Gatland rues Jones' indiscipline
February 6, 2010
James Haskell crossed for England's first try while Alun-Wyn Jones was in the sin-bin © Getty Images
Alun-Wyn Jones will be keeping a low profile around the Welsh camp this week after his coach Warren Gatland gave him a public admonishment for picking up a yellow card against England.
The Lions second-row was dismissed for a foot-trip towards the end of a tightly contested first half, and in the period he was off the pitch England notched up 17 points. And Gatland said the lock may lose his place as a result of the dismissal.
"Absolutely," he said. "It's huge if a player costs us a game you make a decision and it's something that we'll look at next week. We need fifteen players on the field, particularly as we'd discussed it during the week. We spoke about trusting the system, trusting the defence and trusting your teammates and we didn't do that sometimes today.
"I did (think Wales could win at the end). Another intercept try but for me the most disappointing thing was to concede 17 points when were down to 14 men. We've talked all week about keeping our discipline and not giving anything stupid away and it's cost us the game. 14 men and concede 17 points. Game over."
"We've just got to front up and be honest. Shaun Edwards just said in the dressing room "I hope you never, ever do that again in your career." What he's done is totally stupid and it's cost Wales the game."
Gatland though, praised his team's second-half recovery that threatened a repeat of their 2008 fightback win when Wales trailed 19-6 and ended up winning by seven points.
"We got some quality ball in the second half," he added. "We looked incredibly dangerous with quick ball. At 20-17 (behind), I thought we were going to win the match, but unfortunately we then threw an intercept pass. It is a feeling of complete frustration, but I am proud with the guts the players showed to come back like they did. I am really proud of the performance in terms of the character we showed, and I think you will see a really positive reaction."
Wales skipper Ryan Jones said, "Alun-Wyn has been around a long time. He made a mistake and he paid the price, but there were 70 other minutes in the game and if we had dragged it back we wouldn't be talking about it. Ill-discipline cost us, and we paid the ultimate price, but it's not all over yet. We are one game into this competition. It's a case of dealing with the here and now. You win this game and things then tend to bounce your way - you lose this game and a bit of pressure comes on. We have to deal with it. It's one of the beauties - or burdens - of international sport."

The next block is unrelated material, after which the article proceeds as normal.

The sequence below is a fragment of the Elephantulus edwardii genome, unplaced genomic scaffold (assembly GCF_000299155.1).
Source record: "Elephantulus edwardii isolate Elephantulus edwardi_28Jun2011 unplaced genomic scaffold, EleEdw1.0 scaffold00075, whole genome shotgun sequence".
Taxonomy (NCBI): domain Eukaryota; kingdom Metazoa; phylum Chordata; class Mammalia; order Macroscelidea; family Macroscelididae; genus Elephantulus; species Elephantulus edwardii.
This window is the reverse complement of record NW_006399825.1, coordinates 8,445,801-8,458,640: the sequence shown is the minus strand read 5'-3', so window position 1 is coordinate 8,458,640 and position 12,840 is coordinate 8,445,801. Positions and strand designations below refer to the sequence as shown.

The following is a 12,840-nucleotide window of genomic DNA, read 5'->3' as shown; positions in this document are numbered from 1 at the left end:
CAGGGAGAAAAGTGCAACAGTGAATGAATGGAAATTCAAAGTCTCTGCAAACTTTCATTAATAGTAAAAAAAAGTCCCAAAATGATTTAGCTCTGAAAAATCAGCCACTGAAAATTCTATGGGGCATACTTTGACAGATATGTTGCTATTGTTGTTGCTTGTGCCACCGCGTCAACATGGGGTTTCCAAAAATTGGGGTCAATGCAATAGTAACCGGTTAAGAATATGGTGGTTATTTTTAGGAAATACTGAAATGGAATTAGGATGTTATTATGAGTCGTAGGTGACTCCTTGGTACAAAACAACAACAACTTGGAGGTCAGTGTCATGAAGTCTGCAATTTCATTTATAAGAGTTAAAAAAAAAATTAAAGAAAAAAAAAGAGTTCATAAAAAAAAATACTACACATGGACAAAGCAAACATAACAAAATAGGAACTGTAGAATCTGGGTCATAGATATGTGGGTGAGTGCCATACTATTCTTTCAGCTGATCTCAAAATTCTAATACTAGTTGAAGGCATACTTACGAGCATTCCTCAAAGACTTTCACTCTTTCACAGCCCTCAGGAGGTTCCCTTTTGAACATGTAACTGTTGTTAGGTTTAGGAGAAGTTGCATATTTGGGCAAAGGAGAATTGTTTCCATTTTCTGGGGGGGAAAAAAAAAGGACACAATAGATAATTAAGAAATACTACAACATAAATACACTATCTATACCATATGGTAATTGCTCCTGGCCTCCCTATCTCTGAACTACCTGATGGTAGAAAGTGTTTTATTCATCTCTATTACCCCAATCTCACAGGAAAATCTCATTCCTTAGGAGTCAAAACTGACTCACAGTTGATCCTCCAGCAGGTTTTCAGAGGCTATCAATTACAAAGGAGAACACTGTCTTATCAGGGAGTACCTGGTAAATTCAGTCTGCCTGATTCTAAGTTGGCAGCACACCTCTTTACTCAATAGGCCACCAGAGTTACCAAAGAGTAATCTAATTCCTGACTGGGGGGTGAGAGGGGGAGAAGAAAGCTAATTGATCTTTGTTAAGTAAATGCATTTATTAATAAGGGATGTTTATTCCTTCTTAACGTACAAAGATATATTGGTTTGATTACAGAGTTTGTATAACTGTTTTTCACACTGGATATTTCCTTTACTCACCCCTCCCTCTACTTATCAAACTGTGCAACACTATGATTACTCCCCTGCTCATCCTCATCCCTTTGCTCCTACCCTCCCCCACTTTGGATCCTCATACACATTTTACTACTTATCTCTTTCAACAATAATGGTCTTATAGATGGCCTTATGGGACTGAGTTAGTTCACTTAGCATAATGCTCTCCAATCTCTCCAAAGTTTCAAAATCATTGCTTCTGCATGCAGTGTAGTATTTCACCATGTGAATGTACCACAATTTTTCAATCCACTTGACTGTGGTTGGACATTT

A year ago, Gatland's opposite number Martin Johnson was overseeing English indiscipline, but while he was happy with the win, the former World Cup winning captain said his side have much to work on.
"I thought we played well at times and at times we didn't and ultimately, as we've said before, these game turn on little things and when they came back into it, we were under pressure and the guys got the score that counted to win the game," Johnson said.
"I was happy with how the guys played and responded. There's a lot of hype, a lot of pressure for these games and we came out and played. I think probably tried to play a bit much at times in the first half and got caught for a few turnovers but when the chances came I thought we were very patient.
"We lost our way a little bit in the middle of the second half, we turned the ball over and kicked the ball away and gave them a chance to get back into it, which they did. Defensively, we were a bit narrow at times and they scored their tries. But ultimately, we finished it and two years ago we were in a similar position and lost. I'm happy, we've lots and lots to work and I think both teams will get a lot better but ultimately you've got to win the game and 30 points against Wales is a good start.
"I thought the patience we showed was good," he said. "We had been there a little bit in the past year or so and not turned opportunities into points. We had a big focus not to start the second half flat. We wanted to raise the tempo, and I thought Danny Care did a tremendous job.
"The disappointing bit was losing our way in the middle period of the second half. They got a bit of pressure on our scrum. They scored two tries and we were under pressure, but ultimately we found a way to win and we took our try at the end very well. You have to find a way to win, and we did."
Johnson accepted that England have much to work on going into next weekend's clash against Italy, which is followed by a home clash against reigning Six Nations champions Ireland 13 days later.
He added, "We've had some tough losses, and games turn on small things, but we know there are lots and lots to get better at. There is a lot of improvement in us, and no-one is getting carried away. The guys understand they did some things well and some other things not so well."
His captain Steve Borthwick backed his players and manager who have come in for heavy criticism after some lacklustre performances in the autumn. "I'm always very proud of the guys," he said. "I see how much hard work everybody puts in and while sometimes it doesn't come to fruition on the field, today for large spells it did. I think the people that matter haven't criticised this team.
"We've been very tight and Martin's doing a great job. I and all the players are learning a hell of a lot from him and we said at the start of this tournament that we'd concentrate on the first game, but we'll be better next week. That's what everybody's focus will be."
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